David Leonhardt, who writes a column on economics for the New York Times just conducted an interesting exercise. He surveyed economists and "asked which economists were managing to do influential work on the crucial questions facing modern society. Who, in other words, was using economics to make the world a better place?"
Leonhardt's survey revealed a "runaway winner": the "group of economists who work at the Jameel Poverty Action Lab at M.I.T., led by Esther Duflo and Abhijit Banerjee, were mentioned far more often than anyone else." Here is his explanation of what the Lab is all about:
Ms. Duflo, Mr. Banerjee and their colleagues have a simple, if radical, goal. They want to overhaul development aid so that more of it is spent on programs that actually make a difference. And they are trying to do so in a way that skirts the long-running ideological debate between aid groups and their critics.
“Surely the most important societal question economics can help answer is why so many people are crushingly poor and what can be done about it,” David Romer, a professor at the University of California, Berkeley, said. The macro issues (like how to build a democracy) remain maddeningly complex, Mr. Romer noted. But thanks in part to the poverty lab, we now know much more about how to improve daily life in the world’s poorest countries.
The basic idea behind the lab is to rely on randomized trials — similar to the ones used in medical research — to study antipoverty programs. This helps avoid the classic problem with the evaluation of aid programs: it’s often impossible to separate cause and effect. If aid workers start supplying textbooks to schools in one town and the students there start doing better, it could be because of the textbooks. Or it could be that the town also happened to hire a new school administrator.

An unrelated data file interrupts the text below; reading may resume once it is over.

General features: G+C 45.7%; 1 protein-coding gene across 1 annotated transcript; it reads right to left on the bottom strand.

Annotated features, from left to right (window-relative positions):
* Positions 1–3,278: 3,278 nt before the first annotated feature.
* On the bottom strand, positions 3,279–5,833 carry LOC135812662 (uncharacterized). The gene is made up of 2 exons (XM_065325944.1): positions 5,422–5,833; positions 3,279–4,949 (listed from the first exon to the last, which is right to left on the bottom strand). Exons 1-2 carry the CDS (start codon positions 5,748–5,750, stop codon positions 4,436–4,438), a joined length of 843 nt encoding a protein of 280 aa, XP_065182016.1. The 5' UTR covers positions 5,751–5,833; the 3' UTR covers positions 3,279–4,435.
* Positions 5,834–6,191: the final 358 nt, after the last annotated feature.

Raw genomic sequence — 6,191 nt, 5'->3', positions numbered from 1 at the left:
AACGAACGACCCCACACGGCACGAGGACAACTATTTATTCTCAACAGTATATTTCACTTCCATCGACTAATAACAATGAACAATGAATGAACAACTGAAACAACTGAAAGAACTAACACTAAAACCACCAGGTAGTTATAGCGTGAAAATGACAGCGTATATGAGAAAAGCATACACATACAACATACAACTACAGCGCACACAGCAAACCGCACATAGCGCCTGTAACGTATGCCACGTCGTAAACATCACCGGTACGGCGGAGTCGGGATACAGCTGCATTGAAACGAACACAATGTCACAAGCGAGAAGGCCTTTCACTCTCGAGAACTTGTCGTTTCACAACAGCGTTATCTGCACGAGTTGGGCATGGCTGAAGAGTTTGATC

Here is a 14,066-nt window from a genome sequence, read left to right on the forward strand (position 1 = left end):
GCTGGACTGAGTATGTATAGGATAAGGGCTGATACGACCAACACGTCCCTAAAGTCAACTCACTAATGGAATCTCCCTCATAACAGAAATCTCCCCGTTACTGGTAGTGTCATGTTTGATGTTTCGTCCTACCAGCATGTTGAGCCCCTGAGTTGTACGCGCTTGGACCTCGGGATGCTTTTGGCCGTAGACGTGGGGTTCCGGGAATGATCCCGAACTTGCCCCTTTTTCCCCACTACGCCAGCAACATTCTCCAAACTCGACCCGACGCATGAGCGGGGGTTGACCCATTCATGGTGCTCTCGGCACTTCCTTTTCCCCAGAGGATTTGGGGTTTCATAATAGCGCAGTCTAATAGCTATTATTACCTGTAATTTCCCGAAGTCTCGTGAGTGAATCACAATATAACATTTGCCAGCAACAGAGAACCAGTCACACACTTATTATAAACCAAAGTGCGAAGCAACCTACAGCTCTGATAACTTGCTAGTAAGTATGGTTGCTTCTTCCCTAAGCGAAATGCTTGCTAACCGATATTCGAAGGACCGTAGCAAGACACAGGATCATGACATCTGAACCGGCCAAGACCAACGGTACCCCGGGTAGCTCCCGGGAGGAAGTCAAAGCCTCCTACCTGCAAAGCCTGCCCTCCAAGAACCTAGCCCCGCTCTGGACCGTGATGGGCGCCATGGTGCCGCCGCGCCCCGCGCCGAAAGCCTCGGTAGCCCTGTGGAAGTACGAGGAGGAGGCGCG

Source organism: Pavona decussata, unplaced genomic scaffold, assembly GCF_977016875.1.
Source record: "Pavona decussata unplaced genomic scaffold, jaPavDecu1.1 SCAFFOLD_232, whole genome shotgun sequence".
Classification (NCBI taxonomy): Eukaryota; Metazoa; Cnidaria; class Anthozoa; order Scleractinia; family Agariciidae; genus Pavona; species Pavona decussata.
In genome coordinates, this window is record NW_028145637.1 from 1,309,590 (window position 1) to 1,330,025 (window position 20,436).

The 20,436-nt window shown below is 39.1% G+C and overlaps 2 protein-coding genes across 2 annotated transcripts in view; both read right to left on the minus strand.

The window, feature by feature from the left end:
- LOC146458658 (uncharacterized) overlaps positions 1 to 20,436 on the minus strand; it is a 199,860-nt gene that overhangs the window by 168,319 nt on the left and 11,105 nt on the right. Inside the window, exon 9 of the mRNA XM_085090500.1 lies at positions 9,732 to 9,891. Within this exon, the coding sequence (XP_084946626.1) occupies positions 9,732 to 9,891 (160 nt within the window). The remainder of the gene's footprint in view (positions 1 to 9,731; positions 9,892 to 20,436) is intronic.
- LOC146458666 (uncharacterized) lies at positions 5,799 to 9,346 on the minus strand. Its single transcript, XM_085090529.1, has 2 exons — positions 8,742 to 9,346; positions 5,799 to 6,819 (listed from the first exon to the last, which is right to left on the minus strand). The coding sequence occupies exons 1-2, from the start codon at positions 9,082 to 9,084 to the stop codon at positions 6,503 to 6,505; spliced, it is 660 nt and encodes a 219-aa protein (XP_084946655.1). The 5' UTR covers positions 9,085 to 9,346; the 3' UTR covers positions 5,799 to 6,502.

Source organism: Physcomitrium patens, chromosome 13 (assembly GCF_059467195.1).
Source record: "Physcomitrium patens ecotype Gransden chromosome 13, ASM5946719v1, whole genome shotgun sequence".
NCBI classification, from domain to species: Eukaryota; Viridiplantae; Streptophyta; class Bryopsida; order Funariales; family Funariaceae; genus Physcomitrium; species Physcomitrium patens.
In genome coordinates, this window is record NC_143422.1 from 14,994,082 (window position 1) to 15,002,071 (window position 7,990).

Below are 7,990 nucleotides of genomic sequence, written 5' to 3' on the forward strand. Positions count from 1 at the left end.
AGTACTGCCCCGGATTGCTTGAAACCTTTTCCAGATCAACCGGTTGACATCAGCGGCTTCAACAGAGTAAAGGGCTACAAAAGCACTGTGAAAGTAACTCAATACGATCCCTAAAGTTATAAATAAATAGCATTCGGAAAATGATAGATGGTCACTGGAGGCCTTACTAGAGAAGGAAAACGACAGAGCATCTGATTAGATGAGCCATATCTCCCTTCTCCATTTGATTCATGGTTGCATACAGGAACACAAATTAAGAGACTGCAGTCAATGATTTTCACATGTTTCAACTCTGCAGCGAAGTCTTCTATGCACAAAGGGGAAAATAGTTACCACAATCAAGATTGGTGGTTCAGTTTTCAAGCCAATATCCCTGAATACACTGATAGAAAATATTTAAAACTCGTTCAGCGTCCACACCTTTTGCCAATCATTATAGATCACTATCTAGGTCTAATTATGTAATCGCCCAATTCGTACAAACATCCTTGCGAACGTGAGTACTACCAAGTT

In a randomized trial, researchers would choose a set of schools and then separate into them two groups. The groups would be similar in every respect except for the fact that one would receive new textbooks and one wouldn’t. With a test like this, as Vinod Thomas, the head of independent evaluation at the World Bank, says, “You can be much more accurate and much more clear about the effect of a program.”
The approach can sound cruel, because researchers knowingly deny help to some of the people they’re studying. But what, really, is the alternative? It’s not as if someone has offered to buy new textbooks for every child in the world. With a randomized study, you at least learn whether your aid money is well spent.
. . .
Mr. Kremer and two other economists, in fact, did the textbook experiment — and found that textbooks didn’t improve test scores or graduation rates in rural western Kenya. (The students were probably too diverse, in terms of preparation and even language, to be helped by a single curriculum.) On the other hand, another randomized trial in the same part of Kenya found that treating children for intestinal worms did lift school performance. That study has led to an expansion of deworming programs and, as Alan Krueger of Princeton says, is “probably improving millions of lives.”
Mr. Banerjee estimates, very conservatively, that $11 billion a year — out of roughly $100 billion in annual development aid worldwide — could be spent on programs that have been proved to work. Unfortunately, nowhere near $11 billion is being spent on such programs. “Right now, we don’t have a lot of things that have been taken up by the policy world,” he said. “But the policy lag is usually substantial. Now that we have a lot more results, I expect that in the next 10 years we will have a lot more impact.”
Mr. Banerjee and Ms. Duflo may not be a modern-day Keynes or Friedman. But they have still managed to do something rather profound. They have brought together the best of the new economics and the best of the old.